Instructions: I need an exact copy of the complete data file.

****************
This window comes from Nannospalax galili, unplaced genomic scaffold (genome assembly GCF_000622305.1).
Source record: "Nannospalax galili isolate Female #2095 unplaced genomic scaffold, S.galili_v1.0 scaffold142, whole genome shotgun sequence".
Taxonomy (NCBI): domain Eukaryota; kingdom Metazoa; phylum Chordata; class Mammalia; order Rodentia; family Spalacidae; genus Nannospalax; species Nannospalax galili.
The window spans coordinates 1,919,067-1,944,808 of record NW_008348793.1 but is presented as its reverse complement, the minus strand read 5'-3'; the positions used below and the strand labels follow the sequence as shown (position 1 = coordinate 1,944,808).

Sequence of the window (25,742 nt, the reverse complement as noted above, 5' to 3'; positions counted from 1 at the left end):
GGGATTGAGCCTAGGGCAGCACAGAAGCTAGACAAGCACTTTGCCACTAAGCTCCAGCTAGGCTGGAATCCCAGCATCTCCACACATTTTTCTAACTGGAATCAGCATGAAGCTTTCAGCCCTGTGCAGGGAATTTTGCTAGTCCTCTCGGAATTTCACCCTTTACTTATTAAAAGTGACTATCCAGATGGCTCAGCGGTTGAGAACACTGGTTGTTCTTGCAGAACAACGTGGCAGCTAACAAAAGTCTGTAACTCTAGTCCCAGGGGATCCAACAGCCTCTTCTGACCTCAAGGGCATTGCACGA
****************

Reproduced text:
This window comes from Nannospalax galili, unplaced genomic scaffold (genome assembly GCF_000622305.1).
Source record: "Nannospalax galili isolate Female #2095 unplaced genomic scaffold, S.galili_v1.0 scaffold142, whole genome shotgun sequence".
Taxonomy (NCBI): domain Eukaryota; kingdom Metazoa; phylum Chordata; class Mammalia; order Rodentia; family Spalacidae; genus Nannospalax; species Nannospalax galili.
The window spans coordinates 1,919,067-1,944,808 of record NW_008348793.1 but is presented as its reverse complement, the minus strand read 5'-3'; the positions used below and the strand labels follow the sequence as shown (position 1 = coordinate 1,944,808).

Sequence of the window (25,742 nt, the reverse complement as noted above, 5' to 3'; positions counted from 1 at the left end):
GGGATTGAGCCTAGGGCAGCACAGAAGCTAGACAAGCACTTTGCCACTAAGCTCCAGCTAGGCTGGAATCCCAGCATCTCCACACATTTTTCTAACTGGAATCAGCATGAAGCTTTCAGCCCTGTGCAGGGAATTTTGCTAGTCCTCTCGGAATTTCACCCTTTACTTATTAAAAGTGACTATCCAGATGGCTCAGCGGTTGAGAACACTGGTTGTTCTTGCAGAACAACGTGGCAGCTAACAAAAGTCTGTAACTCTAGTCCCAGGGGATCCAACAGCCTCTTCTGACCTCAAGGGCATTGCACGA